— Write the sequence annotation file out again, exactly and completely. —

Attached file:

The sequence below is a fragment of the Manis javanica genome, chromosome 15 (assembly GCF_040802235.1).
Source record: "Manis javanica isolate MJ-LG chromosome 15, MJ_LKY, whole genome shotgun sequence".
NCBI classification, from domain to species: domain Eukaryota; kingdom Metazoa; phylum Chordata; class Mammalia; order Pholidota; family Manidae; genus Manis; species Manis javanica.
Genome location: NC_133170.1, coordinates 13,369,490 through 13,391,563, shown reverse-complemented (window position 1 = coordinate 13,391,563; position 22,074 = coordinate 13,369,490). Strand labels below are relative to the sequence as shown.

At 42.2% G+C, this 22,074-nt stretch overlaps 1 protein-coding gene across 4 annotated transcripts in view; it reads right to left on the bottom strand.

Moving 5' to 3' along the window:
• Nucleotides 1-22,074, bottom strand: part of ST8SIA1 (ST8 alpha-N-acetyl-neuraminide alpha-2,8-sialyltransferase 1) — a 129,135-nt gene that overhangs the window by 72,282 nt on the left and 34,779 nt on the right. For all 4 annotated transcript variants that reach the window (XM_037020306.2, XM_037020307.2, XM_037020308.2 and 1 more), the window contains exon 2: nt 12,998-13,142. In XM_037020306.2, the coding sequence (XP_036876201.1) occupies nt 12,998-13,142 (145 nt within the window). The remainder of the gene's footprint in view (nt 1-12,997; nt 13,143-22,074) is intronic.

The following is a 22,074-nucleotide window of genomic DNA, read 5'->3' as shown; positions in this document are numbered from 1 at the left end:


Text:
The sequence below is a fragment of the Manis javanica genome, chromosome 15 (assembly GCF_040802235.1).
Source record: "Manis javanica isolate MJ-LG chromosome 15, MJ_LKY, whole genome shotgun sequence".
NCBI classification, from domain to species: domain Eukaryota; kingdom Metazoa; phylum Chordata; class Mammalia; order Pholidota; family Manidae; genus Manis; species Manis javanica.
Genome location: NC_133170.1, coordinates 13,369,490 through 13,391,563, shown reverse-complemented (window position 1 = coordinate 13,391,563; position 22,074 = coordinate 13,369,490). Strand labels below are relative to the sequence as shown.

At 42.2% G+C, this 22,074-nt stretch overlaps 1 protein-coding gene across 4 annotated transcripts in view; it reads right to left on the bottom strand.

Moving 5' to 3' along the window:
• Nucleotides 1-22,074, bottom strand: part of ST8SIA1 (ST8 alpha-N-acetyl-neuraminide alpha-2,8-sialyltransferase 1) — a 129,135-nt gene that overhangs the window by 72,282 nt on the left and 34,779 nt on the right. For all 4 annotated transcript variants that reach the window (XM_037020306.2, XM_037020307.2, XM_037020308.2 and 1 more), the window contains exon 2: nt 12,998-13,142. In XM_037020306.2, the coding sequence (XP_036876201.1) occupies nt 12,998-13,142 (145 nt within the window). The remainder of the gene's footprint in view (nt 1-12,997; nt 13,143-22,074) is intronic.

The following is a 22,074-nucleotide window of genomic DNA, read 5'->3' as shown; positions in this document are numbered from 1 at the left end: